Siemens, Rockwell, Fuji Electric warn of security vulnerabilities that hackers could exploit

Fuji Electric

The Cybersecurity and Infrastructure Agency (CISA) revealed this week the existence of five security vulnerabilities in Fuji Electric Tellus Lite V-Simulator and V-Server Lite equipment. The security agency also reported that hackers could exploit the presence of vulnerabilities identified in Rockwell Automation’s FactoryTalk Linx and FactoryTalk Services Platform. These product lines are typically deployed in the critical manufacturing sector, and can be exploited using low levels of skill.

Siemens also warned its users of the presence of telnet authentication vulnerability in SIMATIC HMI Comfort Panels used for operator control and monitoring of machines and plants.

The security vulnerabilities found in Fuji Electric equipment include stack-based buffer overflow, out-of-bounds read, out-of-bounds write, access of uninitialized pointer and heap-based buffer overflow, CISA said in its advisory this week. Security loopholes have been found in Tellus Lite V-Simulator versions prior to v4.0.10.0 and V-Server Lite versions prior to v4.0.10.0.

The Fuji Electric vulnerabilities were reported to CISA by Kimiya, Khangkito – Tran Van Khang of VinCSS (member of Vingroup), and an anonymous researcher, working with Trend Micro’s Zero Day Initiative (ZDI).

Last September, the ZDI published an advisory warning users about the presence of zero-day vulnerabilities in Fuji Electric’s Tellus Lite V-Simulator 5 V8. The ‘file parsing out-of-bounds read remote code execution’ vulnerability enabled remote hackers to execute arbitrary code on affected installations of Fuji Electric Tellus Lite. User interaction is required to exploit the vulnerability in that the target must visit a malicious page or open a malicious file, it added.

CISA also warned users of security vulnerabilities found in Rockwell Automation’s equipment. These vulnerabilities included classic buffer overflow, and improper check or handling of exceptional conditions present on Rockwell’s FactoryTalk Linx software versions 6.20 and prior and FactoryTalkServices Platform versions 6.20 and prior. Tenable reported these vulnerabilities to Rockwell Automation.

A buffer overflow vulnerability exists within a .dll in FactoryTalk Services Platform. This vulnerability could be exploited via a phishing attack where hackers send a specially crafted log file to a local user, reported CISA. When the malicious log file is opened by a local user, it can cause a buffer overflow in the FactoryTalk Services Platform, resulting in temporary denial-of-service conditions. Users can recover from the condition by reopening the impacted software.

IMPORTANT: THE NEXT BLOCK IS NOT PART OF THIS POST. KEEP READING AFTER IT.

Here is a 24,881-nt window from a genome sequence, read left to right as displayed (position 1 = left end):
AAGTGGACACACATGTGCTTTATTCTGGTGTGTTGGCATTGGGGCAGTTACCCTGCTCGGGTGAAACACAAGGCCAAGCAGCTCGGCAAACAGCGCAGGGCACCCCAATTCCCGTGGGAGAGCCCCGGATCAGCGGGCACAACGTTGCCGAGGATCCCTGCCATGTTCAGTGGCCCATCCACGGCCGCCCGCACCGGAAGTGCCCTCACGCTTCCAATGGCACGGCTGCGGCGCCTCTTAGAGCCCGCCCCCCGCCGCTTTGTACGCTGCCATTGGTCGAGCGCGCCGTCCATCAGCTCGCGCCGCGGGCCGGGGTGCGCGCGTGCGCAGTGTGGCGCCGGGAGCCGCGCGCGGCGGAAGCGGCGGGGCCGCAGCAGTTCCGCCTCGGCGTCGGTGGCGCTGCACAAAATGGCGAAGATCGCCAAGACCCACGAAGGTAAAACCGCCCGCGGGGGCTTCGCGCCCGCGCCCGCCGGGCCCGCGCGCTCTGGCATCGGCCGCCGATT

Rockwell recommends that users adopt network-based vulnerability mitigations for embedded products by using proper network infrastructure controls, such as firewalls, to help ensure traffic from unauthorized sources is blocked. The company also guided users to consult the product documentation for specific features, such as a hardware keyswitch setting, which may be used to block unauthorized changes.

Users could also block all traffic to EtherNet/IP or other CIP protocol-based devices from outside the manufacturing zone by blocking or restricting access to TCP and UDP Port 2222 and Port 44818 using proper network infrastructure controls, such as firewalls, UTM devices, or other security appliances.

In November, three critical security vulnerabilities were identified in Rockwell Automation’s FactoryTalk Linx, and exploitation of these weaknesses can allow a denial-of-service condition, remote code execution or leak of information that could be used to bypass address space layout randomization (ASLR) within the industrial control systems (ICS).

Siemens faced vulnerabilities in its SIMATIC HMI Panels that could allow a remote hackers to gain full access to the device(s), if the telnet service is enabled, according to a report from Siemens ProductCERT. Affected devices with enabled telnet service do not require authentication for this service, as it could allow a remote attacker to gain full access to the device, according to the German conglomerate. It advised users to disable telnet on the HMI panels if enabled, as by default telnet is disabled.

Last week, Siemens announced that its security researchers discovered and disclosed seven vulnerabilities known as DNSpooq in the DNS component open source software “DNSmasq.” Of these three security vulnerabilities affect the validation of DNS responses, and affect several of Siemens’ SCALANCE and RUGGEDCOM devices.

To mitigate security risks, Siemens advises users to disable both these industrial routers from the DNS proxy in the device configuration, and configure the connected devices in the internal network to use a different DNS server, as the DNS proxy is enabled by default.

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